Asthma in pregnancy

Mothers with pre-existing health problems may be concerned about how their condition will affect their pregnancy and unborn child. One common condition that might cause problems in pregnancy is asthma. But with the right care and medical guidance, women with asthma can experience a perfectly normal and healthy pregnancy.

Pregnancy is unlikely to cause you to start experiencing asthma symptoms, but if you already suffer asthma attacks, then there is a chance your pregnancy could further complicate the condition.

Will being pregnant adversely affect your asthma

The effects of pregnancy on asthma are unpredictable, and some women won’t notice any change in the condition, while others may even find that their asthma improves. Those who tend not to notice a change generally only have mild asthma symptoms to begin with, while those with severe symptoms are the most likely to experience more noticeable problems. Studies have suggested that asthma symptoms may worsen as you progress into the second trimester, and some suggest that the latter part of the second trimester and into the third trimester (from about week 24 to week 36) will be when symptoms are at their worst.

The good news is that even if you do suffer from intensified symptoms during pregnancy, there are ways of helping control the condition that aren’t harmful to the fetus. Today’s treatments for asthma have developed so that there is now only very little risk to both you and your child. But it is important to see your GP as soon as you can after finding out that you’re pregnant so you can discuss any adjustments to your existing treatment plan.

It may be that you don’t need to make any changes if you are not experiencing any extra difficulties. However, uncontrolled asthma can pose a risk to you and your baby, as it will reduce the amount of oxygen reaching the fetus. This could cause:

  • pre-eclampsia (due to the placenta not functioning correctly)
  • hypertension (high blood pressure)
  • premature birth
  • low birth weight babies

Helping make sure that you’re asthma doesn’t get worse

The most important thing to remember is to keep taking your regular asthma medication unless instructed to stop by a doctor. This means using the same asthma action plan, including preventative medication and relieving medication if you suffer an attack.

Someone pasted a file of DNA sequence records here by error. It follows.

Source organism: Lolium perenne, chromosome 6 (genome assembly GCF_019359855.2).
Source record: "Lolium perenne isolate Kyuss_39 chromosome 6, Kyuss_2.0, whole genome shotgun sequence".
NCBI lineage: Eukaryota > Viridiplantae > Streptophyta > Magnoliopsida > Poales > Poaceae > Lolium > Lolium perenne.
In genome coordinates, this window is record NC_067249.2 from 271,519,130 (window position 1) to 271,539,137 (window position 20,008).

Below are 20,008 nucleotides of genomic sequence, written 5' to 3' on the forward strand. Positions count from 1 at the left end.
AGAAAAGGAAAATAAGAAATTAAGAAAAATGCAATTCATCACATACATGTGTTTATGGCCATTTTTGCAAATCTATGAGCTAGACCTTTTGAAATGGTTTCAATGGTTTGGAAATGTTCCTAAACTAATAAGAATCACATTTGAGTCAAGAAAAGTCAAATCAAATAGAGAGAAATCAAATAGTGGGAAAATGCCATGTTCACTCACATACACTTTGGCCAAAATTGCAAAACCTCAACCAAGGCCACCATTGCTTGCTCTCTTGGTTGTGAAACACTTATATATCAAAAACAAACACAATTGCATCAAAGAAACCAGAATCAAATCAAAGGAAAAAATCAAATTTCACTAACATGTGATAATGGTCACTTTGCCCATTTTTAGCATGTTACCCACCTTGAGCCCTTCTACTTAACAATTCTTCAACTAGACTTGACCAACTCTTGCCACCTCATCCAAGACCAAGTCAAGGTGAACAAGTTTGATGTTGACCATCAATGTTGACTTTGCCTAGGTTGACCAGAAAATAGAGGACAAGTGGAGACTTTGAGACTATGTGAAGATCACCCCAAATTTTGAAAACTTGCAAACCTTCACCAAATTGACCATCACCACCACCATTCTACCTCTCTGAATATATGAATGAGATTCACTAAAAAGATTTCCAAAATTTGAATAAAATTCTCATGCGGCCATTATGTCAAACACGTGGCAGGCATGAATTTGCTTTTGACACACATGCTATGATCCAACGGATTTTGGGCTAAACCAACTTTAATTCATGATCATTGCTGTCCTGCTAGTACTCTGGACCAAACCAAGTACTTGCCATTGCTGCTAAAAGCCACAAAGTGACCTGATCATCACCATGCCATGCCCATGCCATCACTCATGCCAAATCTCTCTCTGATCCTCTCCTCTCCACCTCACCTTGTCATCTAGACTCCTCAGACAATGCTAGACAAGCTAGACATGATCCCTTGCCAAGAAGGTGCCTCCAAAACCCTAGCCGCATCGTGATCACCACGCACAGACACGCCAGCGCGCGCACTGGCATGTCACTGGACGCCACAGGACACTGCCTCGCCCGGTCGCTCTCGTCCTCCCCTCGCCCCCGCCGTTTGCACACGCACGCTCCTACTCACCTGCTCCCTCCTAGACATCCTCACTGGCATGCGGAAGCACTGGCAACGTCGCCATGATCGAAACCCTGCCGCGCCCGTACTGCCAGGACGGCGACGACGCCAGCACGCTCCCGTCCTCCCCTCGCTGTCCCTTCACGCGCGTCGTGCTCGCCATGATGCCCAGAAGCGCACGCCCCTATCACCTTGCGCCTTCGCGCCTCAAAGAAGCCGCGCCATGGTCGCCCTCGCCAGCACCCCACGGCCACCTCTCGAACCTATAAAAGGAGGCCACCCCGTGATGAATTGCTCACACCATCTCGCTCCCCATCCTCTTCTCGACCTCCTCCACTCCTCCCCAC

You can expect support from your midwife, but your usual doctor or asthma specialist should continue to manage your treatment plan. If there are any complications, they will be the practitioners to refer to.

Much of the information provided here overlaps with general guidance surrounding a healthy lifestyle. If you’re an asthma sufferer, hopefully you will already be a non-smoker, but just in case, we will say it anyway: do not smoke – smoking will increase your baby’s chances of being born with asthma and there are a whole raft of other reasons why smoking during pregnancy is not good for you or your baby.

Continue to do all you can to avoid the usual triggers of an attack, such as pet fur, grass cutting, and dust mites etc.

Babies born to parents (one or both) who are asthma sufferers have an increased risk of suffering from the condition. If your baby is born prematurely or if you’ve smoked during you pregnancy, then the chances are also increased, so it’s best to manage your asthma as well as possible and keep yourself healthy – that way you will be doing the best for your baby as well as for yourself.

Will asthma affect labour?

Very few women have asthma symptoms while giving birth. This is because, during labour, the body produces cortisone and adrenaline – hormones that help keep asthma attacks at bay. Nevertheless, you should let your midwife and hospital staff know you’re an asthma sufferer once your labour starts and don’t let the thought of having an attack during labour panic you. Make sure you have your inhaler to hand and you can use it as normal. It won’t harm your baby.

Get yourself checked out during pregnancy

There are lots of reasons why pregnant women feel breathless, especially during the later stages of pregnancy. If you are worried about your breathing, or any symptoms which feel strange or different from your usual asthma symptoms, speak to your midwife or doctor as soon as you can.

Important – If you or your child are unwell you should seek medical advice from a professional – contact your GP or visit an A&E department in an emergency. While My BabyManual strives to provide dependable and trusted information on pregnancy and childcare 24/7 via our website pages, we cannot provide individual answers to specific healthcare questions.